A few weeks ago Mr. Mom’s Kitchen and I took off for a much-needed overnight away from the kids. We did some nutty stuff, like — slept, read, took a walk, took a run, ate, snuggled, watched a movie — all blissfully uninterrupted. On route to the getaway, we stopped in Sausalito, just North of San Francisco, for an al fresco lunch at Fish, a restaurant known for its skillfully prepared sustainable seafood. I picked up a pound of clams on our way out for our dinner that night.

Tinkering in the kitchen without the swirl of kids felt downright decadent. Eating dinner for two at nine p.m. seemed like we were really going off the rails. I sauteed up those pretty little clams, still in their shells, in garlic, wine and a scattering of parsley, and served them over linguine. It was tasty and satisfying, but strangely, didn’t seem to measure up to the old-school version I grew up on using canned clams.

Spaghetti and clams was a dinner staple in my house. No doubt, it was the first pasta I ever ate. Nobody did it better than my grandfather, Bapa, who was never shy with the butter or garlic. I was curious if the canned clam recipe could really be as good as I remembered it, indeed, superior to one made with fresh clams. So last week I cooked up spaghetti with clams for family dinner.

It didn’t disappoint. And with only five ingredients and minimal prep, it can be knocked out in the time it takes to cook the pasta. Weeknight Spaghetti and Clams, indeed. The dish also measures up in terms of sustainability and nutrition. Clams rank in the “best choice” and “good alternatives” category according to Seafood Watch They are high in protein, iron and zinc, off the charts in selenium, and low in fat. I’m less generous with the butter and oil than Bapa, using enough to add richness and to coax the flavor from the garlic and relying on a splash of clam juice to coat the pasta Cooking the pasta al dente is key, both for taste and nutrition, something you can read about here.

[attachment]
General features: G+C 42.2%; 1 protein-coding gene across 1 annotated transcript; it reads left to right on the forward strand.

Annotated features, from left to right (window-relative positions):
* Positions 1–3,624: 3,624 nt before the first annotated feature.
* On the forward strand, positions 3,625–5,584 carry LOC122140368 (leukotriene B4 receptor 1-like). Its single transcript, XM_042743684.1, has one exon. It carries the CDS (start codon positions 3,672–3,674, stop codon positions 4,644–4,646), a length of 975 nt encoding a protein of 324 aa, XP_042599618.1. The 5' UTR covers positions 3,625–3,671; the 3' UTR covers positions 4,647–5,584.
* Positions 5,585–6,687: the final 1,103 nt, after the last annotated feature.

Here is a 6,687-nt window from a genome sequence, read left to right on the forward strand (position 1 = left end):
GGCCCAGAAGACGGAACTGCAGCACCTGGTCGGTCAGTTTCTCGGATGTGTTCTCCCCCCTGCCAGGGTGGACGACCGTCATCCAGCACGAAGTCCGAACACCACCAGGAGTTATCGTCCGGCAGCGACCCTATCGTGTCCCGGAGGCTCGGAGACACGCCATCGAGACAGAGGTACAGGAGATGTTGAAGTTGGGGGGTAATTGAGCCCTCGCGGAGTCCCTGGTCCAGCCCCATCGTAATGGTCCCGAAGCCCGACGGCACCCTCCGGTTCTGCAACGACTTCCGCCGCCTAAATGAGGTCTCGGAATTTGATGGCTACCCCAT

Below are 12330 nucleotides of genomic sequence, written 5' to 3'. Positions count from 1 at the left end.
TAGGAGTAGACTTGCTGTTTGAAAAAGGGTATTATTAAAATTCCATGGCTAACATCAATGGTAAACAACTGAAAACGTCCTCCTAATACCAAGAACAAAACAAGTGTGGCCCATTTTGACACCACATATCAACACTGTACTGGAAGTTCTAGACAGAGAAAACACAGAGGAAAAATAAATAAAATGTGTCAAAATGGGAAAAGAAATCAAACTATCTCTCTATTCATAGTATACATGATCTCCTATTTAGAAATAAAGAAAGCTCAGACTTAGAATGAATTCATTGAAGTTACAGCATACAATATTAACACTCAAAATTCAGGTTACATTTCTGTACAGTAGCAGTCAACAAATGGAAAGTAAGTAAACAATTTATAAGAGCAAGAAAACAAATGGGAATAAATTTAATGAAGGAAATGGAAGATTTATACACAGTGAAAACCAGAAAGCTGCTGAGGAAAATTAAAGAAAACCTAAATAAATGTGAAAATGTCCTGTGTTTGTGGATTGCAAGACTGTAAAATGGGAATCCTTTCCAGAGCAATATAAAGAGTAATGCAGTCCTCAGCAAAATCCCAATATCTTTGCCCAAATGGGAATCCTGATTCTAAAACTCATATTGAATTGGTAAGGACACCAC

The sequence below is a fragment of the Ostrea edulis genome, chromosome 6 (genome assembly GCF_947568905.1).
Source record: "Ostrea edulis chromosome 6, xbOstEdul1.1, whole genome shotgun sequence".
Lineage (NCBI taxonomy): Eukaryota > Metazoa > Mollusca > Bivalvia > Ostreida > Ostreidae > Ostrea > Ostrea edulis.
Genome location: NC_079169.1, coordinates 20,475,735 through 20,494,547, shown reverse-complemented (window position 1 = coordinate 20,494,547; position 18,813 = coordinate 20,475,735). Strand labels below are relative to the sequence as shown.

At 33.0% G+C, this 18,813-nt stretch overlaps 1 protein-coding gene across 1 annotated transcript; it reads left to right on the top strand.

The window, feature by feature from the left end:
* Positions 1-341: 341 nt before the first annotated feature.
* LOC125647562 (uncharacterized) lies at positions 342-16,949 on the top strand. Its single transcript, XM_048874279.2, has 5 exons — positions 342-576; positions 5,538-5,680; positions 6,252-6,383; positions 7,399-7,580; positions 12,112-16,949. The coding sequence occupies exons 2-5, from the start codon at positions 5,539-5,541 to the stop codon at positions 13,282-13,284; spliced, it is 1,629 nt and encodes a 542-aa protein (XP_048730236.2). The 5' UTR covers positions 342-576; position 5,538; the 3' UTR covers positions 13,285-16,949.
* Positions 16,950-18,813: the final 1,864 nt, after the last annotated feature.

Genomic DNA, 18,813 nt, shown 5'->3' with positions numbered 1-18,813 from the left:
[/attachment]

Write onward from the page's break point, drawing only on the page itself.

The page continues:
My crew gobbled down the Spaghetti and Clams with great enthusiasm. I, of course, lapped up every briny, garlicky, savory bite. Mr. Mom’s Kitchen missed out completely; he was on the road for work. Perhaps I’ll save it up to make on our next overnight getaway.

spaghetti clams
5 from 3 votes

Old School Spaghetti and Clams

With just five ingredients and minimal prep, this supper can be knocked out in the time it takes to cook the pasta.
Course Dinner
Cuisine Italian
Total Time 20 minutes
Servings 4 to 5 servings
Author katiemorford


  • 1 pound spaghetti
  • 1 tablespoon extra-virgin olive oil
  • 2 tablespoons butter
  • 4 large cloves garlic, finely chopped
  • Four 6.5 ounce cans chopped clams in clam juice
  • ¼ cup finely chopped parsley
  • Salt and pepper to taste
  • Pinch or 2 crushed red pepper (optional)


  1. Get a big pot of generously salted water going on the stove to cook your pasta. When the water boils, cook the spaghetti until al dente.
  2. While the pasta is cooking, pour the olive oil and butter into a large skillet over medium heat. Once the butter melts, drop the heat to medium-low and add the garlic. Saute the garlic for a minute or two until it softens a bit and releases its aroma. Do your best to avoid browning the garlic, since that will make it bitter.

  3. While your garlic is cooking, open the cans of clams and drain off all but 1/3 cup of the clam juice. Set that aside. Once the garlic is tender and aromatic, add the clams to the pan and sauté for a minute or two.

  4. When the pasta is cooked and drained, add it to the skillet with the clams, along with the 1/3 cup of clam juice and the chopped parsley. Cook it for a final 2 minutes or so, coating the pasta with the sauce. I like to use tongs to turn the pasta in the pan.
  5. Taste and season with salt and freshly ground black pepper. Add crushed red pepper for a little kick of heat, if desired.
  6. Serve immediately.